Friday, November 13, 2009

Malpractice: Don't Rush The Surgery

Take a look at your palm. Now make a fist as tight as you can. Chances are you can now see two seperate tendons running over the middle of your wrist. One of these tendons is the tendon of palmaris longus. 10% of the population will NOT see this tendon when they make a fist because they were born without it. It's not a big deal, the tendon is pretty useless functionally. Thus, when a patient tears an elbow ligament, surgeons often scavenge the palmaris longus tendon and reattach it to the elbow in place of the torn ligament.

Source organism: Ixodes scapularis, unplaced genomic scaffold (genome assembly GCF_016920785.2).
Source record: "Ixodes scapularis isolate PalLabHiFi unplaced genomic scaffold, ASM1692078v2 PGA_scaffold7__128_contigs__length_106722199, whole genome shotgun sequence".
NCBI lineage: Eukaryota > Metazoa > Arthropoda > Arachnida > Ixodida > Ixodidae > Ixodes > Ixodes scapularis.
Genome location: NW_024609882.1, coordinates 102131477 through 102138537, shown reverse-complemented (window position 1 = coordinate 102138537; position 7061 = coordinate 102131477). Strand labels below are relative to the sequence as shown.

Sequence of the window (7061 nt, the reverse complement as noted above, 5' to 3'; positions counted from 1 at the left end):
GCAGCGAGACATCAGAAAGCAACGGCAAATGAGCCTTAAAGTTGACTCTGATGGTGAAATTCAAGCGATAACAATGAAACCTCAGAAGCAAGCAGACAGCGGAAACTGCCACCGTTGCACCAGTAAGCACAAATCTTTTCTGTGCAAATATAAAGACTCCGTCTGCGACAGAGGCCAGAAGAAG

We were told an unfortunate story about a surgeon who rushed a surgery and cut into a patient's wrist, hoping to scavenge the palmaris longus tendon. Turns out that this patient was in the 10%, he did not have the tendon. Guess what is usually underneath the tendon? The median nerve. This surgeon cut clean through the nerve controlling the muscles of the patient's thumb, index, and middle finger. These fingers are now non-functional for this patient. A really tragic case and a reminder to all physicians not to rush their surgeries.

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